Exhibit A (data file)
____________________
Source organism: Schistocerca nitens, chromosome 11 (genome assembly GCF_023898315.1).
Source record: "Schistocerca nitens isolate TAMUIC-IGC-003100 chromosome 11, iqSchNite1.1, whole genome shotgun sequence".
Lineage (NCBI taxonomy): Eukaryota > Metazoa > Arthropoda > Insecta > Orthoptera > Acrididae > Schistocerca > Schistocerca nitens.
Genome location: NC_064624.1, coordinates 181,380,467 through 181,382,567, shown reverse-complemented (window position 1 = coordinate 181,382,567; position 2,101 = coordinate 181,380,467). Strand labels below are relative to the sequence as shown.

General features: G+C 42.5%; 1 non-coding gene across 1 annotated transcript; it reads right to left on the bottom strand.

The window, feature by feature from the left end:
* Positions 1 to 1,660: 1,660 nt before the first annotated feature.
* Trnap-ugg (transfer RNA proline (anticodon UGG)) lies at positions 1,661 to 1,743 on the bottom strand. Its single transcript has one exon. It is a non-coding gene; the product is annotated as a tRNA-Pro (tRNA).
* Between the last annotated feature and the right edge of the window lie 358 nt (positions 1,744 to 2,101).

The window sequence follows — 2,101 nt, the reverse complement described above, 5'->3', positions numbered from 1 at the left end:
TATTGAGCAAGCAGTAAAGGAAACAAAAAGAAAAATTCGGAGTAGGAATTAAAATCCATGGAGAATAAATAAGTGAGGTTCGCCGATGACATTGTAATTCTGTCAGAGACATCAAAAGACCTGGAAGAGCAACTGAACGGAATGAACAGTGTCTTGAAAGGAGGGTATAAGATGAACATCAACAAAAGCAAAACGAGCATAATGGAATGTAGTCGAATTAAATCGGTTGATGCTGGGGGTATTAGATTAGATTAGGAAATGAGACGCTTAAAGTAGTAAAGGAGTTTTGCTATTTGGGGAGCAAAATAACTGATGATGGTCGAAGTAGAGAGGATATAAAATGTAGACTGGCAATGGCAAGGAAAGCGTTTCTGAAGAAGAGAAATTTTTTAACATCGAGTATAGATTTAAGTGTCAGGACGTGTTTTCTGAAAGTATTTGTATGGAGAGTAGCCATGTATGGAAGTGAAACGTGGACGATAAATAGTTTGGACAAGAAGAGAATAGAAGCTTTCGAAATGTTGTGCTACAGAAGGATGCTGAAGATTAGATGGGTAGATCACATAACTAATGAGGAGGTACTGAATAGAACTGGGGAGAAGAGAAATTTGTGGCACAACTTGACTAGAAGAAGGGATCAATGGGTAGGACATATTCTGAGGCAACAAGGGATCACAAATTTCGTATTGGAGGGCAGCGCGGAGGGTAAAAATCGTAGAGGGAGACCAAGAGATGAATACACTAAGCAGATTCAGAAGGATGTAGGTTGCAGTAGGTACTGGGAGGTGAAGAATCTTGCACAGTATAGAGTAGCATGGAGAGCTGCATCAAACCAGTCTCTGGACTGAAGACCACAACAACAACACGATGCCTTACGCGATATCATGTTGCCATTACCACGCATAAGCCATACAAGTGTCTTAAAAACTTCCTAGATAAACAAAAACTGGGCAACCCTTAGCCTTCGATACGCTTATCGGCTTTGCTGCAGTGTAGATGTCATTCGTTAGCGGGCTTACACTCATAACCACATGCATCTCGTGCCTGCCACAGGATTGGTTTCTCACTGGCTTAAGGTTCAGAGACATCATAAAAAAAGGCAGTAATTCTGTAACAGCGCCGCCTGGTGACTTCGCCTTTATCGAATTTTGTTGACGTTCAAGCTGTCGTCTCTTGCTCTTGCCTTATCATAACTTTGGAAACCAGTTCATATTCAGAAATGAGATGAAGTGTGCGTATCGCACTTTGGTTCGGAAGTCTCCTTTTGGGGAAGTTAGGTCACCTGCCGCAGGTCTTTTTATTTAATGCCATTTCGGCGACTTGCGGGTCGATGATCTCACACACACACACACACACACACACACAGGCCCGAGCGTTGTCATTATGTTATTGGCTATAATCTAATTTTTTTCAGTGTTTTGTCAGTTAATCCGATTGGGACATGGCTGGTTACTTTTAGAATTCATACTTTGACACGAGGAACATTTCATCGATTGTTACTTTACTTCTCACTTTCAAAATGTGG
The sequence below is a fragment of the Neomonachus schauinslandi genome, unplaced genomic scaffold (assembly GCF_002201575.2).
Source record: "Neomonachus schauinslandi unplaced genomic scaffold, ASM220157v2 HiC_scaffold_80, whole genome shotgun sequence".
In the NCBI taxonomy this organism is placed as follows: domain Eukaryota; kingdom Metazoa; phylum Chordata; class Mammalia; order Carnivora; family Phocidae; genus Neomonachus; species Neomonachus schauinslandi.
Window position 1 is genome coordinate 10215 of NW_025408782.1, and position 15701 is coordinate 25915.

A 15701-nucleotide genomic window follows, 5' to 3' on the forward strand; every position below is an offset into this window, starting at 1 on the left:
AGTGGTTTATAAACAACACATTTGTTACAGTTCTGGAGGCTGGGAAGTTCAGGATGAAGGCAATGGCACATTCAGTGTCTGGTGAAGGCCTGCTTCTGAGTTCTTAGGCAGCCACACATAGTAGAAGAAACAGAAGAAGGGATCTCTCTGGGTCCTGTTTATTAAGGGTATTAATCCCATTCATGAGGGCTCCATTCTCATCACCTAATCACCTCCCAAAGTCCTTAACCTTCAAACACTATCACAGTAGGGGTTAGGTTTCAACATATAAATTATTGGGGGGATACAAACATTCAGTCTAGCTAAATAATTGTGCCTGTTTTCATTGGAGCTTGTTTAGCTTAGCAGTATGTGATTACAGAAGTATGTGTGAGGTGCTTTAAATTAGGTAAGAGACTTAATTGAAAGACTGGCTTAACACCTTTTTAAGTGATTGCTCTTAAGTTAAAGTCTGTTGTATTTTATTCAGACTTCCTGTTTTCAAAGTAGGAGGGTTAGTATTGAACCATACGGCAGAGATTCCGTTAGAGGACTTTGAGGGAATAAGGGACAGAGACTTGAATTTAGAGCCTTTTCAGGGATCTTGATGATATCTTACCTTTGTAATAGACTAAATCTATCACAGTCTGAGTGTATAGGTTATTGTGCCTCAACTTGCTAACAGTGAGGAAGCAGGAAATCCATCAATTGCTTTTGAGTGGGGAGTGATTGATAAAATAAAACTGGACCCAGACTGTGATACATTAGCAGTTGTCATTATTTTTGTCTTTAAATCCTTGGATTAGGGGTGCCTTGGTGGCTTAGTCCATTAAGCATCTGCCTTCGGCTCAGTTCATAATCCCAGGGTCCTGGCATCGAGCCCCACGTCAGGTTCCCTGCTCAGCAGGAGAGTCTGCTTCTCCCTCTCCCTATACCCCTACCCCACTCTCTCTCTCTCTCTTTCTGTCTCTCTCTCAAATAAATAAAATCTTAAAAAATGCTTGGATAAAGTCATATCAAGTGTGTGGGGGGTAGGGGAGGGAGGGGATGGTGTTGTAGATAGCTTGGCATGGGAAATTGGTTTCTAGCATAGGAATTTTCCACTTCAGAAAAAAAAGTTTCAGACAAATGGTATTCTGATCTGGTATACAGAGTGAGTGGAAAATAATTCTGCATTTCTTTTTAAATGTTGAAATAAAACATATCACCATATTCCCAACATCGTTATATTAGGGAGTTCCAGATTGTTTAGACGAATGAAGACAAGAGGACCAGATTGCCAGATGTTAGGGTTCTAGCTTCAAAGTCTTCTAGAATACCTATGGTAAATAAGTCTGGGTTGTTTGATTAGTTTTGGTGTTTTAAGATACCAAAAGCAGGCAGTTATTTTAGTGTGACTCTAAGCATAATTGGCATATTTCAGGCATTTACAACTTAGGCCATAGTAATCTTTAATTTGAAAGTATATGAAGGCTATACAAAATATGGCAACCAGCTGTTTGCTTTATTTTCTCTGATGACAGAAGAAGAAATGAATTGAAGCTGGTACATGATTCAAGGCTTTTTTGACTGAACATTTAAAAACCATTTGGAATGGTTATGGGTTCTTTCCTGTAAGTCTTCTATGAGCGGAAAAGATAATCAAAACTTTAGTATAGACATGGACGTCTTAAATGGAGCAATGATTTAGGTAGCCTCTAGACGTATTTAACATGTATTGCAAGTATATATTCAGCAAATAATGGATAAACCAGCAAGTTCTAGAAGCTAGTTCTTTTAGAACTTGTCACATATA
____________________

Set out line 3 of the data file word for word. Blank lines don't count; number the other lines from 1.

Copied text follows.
Lineage (NCBI taxonomy): Eukaryota > Metazoa > Arthropoda > Insecta > Orthoptera > Acrididae > Schistocerca > Schistocerca nitens.